After two decades of living in bamboo sheds in camps in eastern Nepal, refugees from Bhutan resettled in the United States have found that adjustment to life in a new country is easier if they can live and work among their own people.
After being evicted from Bhutan in the early 1990s, being stateless in refugee camps in Jhapa and Morang for so long, more than 100,000 Bhutanese have been resettled in seven countries around the world, with the United States taking most of them.
After adjusting to culture shock, and overcoming the language barrier, most of them here have found jobs in large American companies so that they can live, commute and work together.
Narayan Gautam is among 200 Bhutanese who work at the large clothing chain Nordstrom in Harrisburg of Pennsylvania. Gautam and other Bhutanese who worked for Apple, DB Schenker, and Aerotech have all switched en masse to Nordstrom, which has policy to make it easier for immigrants to fit in.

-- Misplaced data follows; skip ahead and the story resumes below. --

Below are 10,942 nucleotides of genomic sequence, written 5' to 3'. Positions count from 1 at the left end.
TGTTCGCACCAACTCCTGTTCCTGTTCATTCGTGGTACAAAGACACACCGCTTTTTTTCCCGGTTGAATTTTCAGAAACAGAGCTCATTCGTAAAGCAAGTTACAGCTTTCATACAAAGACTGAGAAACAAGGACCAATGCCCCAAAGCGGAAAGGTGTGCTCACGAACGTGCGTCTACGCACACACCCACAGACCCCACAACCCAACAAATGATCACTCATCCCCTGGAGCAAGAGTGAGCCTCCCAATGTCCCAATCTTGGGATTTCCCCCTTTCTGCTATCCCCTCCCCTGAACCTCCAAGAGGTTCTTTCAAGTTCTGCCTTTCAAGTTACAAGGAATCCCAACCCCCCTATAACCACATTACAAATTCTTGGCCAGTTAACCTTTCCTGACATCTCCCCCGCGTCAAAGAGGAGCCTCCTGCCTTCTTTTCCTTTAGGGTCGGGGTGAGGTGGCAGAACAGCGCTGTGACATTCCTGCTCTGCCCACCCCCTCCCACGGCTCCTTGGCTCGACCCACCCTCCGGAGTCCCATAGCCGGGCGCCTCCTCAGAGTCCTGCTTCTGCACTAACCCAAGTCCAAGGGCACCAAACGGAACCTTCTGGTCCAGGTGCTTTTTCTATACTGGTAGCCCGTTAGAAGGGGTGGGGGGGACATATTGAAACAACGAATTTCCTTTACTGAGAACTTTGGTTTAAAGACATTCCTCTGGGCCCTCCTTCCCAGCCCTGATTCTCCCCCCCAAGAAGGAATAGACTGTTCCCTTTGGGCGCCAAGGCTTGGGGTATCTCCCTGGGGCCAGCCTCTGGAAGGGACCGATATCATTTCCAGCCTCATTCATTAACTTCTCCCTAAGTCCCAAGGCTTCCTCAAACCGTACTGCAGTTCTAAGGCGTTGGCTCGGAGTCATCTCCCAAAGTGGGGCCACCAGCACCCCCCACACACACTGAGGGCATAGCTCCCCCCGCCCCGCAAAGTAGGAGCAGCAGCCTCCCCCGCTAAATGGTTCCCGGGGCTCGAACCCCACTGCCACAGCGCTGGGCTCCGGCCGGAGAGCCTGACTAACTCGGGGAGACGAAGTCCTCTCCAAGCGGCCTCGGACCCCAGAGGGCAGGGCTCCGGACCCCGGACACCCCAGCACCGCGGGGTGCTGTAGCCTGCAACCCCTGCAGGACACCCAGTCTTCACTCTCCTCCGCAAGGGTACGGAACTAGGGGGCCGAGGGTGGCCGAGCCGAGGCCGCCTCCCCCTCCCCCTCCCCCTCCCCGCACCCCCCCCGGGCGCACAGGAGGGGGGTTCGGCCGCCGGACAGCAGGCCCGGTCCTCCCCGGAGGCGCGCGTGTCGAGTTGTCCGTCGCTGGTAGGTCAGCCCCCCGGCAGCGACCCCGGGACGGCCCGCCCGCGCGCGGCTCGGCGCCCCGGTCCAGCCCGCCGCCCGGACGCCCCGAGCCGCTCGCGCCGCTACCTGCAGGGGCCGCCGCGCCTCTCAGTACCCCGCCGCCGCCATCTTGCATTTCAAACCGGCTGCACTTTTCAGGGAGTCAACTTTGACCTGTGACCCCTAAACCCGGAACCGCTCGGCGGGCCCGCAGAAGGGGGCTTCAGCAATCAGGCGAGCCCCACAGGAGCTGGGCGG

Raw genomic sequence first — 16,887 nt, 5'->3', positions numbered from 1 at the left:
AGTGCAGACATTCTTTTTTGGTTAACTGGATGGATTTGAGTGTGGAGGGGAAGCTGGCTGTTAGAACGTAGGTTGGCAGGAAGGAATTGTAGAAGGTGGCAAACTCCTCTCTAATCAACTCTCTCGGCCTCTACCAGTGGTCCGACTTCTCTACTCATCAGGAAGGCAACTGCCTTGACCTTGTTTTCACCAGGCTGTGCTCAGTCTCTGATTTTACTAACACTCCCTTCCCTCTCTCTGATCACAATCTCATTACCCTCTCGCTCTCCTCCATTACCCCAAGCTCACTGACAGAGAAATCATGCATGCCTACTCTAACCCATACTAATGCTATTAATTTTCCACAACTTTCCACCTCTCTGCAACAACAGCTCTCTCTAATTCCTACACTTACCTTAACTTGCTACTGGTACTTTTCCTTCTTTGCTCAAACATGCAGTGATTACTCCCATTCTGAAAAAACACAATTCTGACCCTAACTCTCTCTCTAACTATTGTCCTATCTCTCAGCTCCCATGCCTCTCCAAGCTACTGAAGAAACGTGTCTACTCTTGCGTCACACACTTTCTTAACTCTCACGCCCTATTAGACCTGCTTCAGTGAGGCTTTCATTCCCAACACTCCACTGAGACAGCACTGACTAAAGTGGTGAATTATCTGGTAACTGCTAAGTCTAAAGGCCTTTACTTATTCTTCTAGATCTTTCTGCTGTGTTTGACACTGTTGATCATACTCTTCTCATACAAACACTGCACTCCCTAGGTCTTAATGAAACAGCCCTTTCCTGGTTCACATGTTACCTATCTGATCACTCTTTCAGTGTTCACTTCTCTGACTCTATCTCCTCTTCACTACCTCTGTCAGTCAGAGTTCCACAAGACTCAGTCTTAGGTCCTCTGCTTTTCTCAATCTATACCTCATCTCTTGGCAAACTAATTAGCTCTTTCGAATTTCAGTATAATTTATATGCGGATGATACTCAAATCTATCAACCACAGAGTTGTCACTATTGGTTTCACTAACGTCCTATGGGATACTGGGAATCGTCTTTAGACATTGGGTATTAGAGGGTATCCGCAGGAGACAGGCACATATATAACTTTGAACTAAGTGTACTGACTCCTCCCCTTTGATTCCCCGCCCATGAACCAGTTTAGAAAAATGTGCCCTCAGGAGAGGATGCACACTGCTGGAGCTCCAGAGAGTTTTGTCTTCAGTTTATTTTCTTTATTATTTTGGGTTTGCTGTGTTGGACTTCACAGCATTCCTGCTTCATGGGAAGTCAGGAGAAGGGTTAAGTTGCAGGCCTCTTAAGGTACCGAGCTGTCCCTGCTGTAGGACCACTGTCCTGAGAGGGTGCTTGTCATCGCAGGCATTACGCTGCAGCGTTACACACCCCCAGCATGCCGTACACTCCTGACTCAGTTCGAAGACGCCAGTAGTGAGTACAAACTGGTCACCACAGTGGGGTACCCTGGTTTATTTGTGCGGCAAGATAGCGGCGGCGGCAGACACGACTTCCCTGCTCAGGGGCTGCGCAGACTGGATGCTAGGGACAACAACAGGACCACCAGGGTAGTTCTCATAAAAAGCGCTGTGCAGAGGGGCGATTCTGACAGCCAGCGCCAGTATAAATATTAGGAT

Unlike Nepalis in the US who tend to work individually, the Bhutanese prefer to go where there are other compatriots. Pancha Bahadur Gurung, for instance works in a coat factory called Southwick in Haverhill of Massachusetts which employs 25 other Bhutanese. “Four years ago there were 60 Bhutanese here, but they have moved elsewhere now,” he explains.
Thousands of Bhutanese work at Fedex distribution hubs in Texas, in dairy farms in Rochester of New York, and in chocolate factories in Vermont.
In Ohio state, where many Bhutanese refugees from Nepal have settled, the former refugees have flocked to the same company for employment. For example, Nepali is almost the lingua franca in an Amazon processing centre in Texas where more than 1,500 Bhutanese work.
Dalbahadur Basnet and five of his family members all work there, and he says proudly: “We now have a reputation for being among the top nationalities who perform well.”